From Publishers Weekly
Tessa Harlow returns home to her father and her birthplace, Las Ladronas, N.Mex., after a traumatic accident. There she meets Vince, a single father with three high-spirited girls. Vince and Tessa soon become lovers, but know they can't have anything more permanent, because as Tessa tells him, she's a wanderer. Also, as Tessa snoops into town history, she uncovers secrets that call into question everything she thinks she knows about her parents. Too many interlinking plots and convenient resolutions temper the firm grasp O'Neal (The Lost Recipe for Happiness
) has of the spiritual Southwest. In her favor is a talent for persuasively portraying men, women and children and a definite reverence for cooking. So while the contrived climax may annoy, the recipes and the depth of the characters will please. (Jan.)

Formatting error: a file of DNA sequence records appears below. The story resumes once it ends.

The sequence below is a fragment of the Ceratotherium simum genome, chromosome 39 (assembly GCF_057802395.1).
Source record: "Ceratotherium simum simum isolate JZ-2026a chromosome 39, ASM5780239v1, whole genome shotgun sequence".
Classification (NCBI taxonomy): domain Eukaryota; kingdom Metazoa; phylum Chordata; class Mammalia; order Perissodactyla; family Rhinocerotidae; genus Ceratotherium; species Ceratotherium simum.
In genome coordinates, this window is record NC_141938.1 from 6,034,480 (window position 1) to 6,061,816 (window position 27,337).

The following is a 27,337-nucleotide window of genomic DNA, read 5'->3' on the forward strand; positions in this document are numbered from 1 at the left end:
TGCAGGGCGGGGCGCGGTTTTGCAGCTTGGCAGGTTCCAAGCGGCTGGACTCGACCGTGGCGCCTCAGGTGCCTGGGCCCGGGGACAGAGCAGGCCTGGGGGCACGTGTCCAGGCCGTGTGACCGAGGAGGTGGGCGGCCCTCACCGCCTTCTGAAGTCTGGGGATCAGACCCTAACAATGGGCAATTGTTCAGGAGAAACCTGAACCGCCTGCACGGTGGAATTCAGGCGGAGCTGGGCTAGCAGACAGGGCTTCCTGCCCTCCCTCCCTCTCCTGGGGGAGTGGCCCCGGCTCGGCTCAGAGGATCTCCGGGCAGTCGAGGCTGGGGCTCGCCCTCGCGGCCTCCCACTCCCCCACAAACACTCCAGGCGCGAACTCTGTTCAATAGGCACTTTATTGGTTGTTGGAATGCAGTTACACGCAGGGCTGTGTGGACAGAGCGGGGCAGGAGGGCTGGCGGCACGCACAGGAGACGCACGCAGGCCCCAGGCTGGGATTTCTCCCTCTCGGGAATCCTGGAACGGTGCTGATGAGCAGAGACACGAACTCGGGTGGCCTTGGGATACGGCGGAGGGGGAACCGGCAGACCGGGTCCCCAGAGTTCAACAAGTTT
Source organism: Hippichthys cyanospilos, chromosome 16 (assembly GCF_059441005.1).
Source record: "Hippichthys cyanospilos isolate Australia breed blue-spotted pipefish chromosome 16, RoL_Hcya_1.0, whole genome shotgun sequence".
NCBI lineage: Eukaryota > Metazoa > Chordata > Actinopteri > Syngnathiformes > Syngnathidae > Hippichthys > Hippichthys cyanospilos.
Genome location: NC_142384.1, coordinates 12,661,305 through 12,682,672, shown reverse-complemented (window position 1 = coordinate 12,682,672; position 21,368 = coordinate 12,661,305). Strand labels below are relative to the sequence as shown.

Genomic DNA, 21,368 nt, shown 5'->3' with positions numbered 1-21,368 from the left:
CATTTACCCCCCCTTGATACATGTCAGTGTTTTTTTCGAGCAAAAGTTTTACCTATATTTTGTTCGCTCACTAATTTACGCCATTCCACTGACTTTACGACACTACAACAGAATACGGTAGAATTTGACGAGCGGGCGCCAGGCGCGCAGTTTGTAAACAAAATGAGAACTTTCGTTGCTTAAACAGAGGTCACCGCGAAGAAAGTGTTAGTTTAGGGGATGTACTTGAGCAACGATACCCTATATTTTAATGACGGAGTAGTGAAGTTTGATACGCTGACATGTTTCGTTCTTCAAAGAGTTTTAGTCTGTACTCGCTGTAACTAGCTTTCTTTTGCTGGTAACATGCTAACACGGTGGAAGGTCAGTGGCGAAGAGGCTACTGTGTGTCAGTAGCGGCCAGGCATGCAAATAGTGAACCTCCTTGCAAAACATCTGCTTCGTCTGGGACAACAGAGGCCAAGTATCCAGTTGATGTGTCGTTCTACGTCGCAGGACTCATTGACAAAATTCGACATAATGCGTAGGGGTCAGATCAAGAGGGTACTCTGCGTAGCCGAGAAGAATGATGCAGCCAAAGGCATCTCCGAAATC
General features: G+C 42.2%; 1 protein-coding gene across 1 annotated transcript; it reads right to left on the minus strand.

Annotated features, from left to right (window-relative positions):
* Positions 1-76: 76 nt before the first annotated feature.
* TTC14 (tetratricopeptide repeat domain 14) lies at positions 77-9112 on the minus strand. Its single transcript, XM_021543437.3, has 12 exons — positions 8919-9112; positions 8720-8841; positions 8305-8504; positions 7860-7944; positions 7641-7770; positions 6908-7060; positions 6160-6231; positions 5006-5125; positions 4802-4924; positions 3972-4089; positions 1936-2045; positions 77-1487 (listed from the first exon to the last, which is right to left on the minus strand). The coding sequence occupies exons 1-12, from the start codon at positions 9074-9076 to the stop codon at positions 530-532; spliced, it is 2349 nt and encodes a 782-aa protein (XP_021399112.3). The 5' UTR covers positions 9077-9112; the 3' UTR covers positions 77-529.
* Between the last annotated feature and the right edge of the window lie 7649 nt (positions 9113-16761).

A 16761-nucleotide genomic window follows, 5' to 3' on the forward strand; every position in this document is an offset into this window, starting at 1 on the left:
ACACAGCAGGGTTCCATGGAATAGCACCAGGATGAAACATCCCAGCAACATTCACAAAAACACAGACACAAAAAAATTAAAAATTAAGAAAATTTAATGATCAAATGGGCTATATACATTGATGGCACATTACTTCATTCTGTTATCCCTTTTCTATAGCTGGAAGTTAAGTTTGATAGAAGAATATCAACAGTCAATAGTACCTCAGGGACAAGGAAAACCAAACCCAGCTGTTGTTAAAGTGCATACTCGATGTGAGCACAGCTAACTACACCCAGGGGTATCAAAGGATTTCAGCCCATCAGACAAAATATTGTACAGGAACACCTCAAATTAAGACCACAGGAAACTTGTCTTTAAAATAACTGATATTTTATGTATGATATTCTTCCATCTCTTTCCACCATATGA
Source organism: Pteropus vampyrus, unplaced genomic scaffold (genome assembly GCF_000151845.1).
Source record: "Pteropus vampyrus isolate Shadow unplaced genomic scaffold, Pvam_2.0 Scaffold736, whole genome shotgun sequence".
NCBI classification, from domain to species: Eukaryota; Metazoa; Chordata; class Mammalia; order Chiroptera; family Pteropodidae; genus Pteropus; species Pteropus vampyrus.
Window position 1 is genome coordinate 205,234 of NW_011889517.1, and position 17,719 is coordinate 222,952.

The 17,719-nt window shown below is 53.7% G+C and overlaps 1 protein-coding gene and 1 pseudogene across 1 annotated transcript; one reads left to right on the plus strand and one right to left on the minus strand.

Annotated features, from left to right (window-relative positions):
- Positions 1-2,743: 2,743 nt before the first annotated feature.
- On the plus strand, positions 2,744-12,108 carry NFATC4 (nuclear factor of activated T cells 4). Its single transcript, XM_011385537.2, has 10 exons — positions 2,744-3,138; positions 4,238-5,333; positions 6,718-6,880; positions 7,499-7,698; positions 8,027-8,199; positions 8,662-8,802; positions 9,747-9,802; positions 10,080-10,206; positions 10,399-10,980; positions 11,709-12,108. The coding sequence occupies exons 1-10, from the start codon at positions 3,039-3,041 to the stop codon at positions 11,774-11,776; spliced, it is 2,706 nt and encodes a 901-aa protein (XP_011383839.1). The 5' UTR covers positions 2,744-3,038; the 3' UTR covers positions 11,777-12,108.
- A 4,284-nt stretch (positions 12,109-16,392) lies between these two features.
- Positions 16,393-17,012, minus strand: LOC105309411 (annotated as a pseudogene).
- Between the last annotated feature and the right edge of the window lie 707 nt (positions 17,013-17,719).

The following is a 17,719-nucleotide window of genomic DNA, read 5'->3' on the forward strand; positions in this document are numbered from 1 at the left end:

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Tessa Harlow is on the move again. A travel guide, she’s lived all over the world since she was a child, following Renaissance Faires with her hippie father; but after an accident in a Montana river, she’s been sidelined. When she decides it’s once again time to move, she heads to a small northern New Mexico town called Los Ladrones. The small town is being revived, thanks to the tourists, and she’s testing the waters for work, visiting hotels, restaurants, and churches; but in doing so, she uncovers multiple secrets. Many years ago, she and her father lived on a commune outside of Los Ladrones, now an organic farm, with many of the same residents who now seem to know something she doesn’t. The farm raises more questions than it answers about her family, and memories of something tragic and long buried in her subconscious are resurfacing and cannot be ignored. O’Neal has created a powerful and intriguing story rich in detailed and vivid descriptions of the Southwest. --Hilary Hatton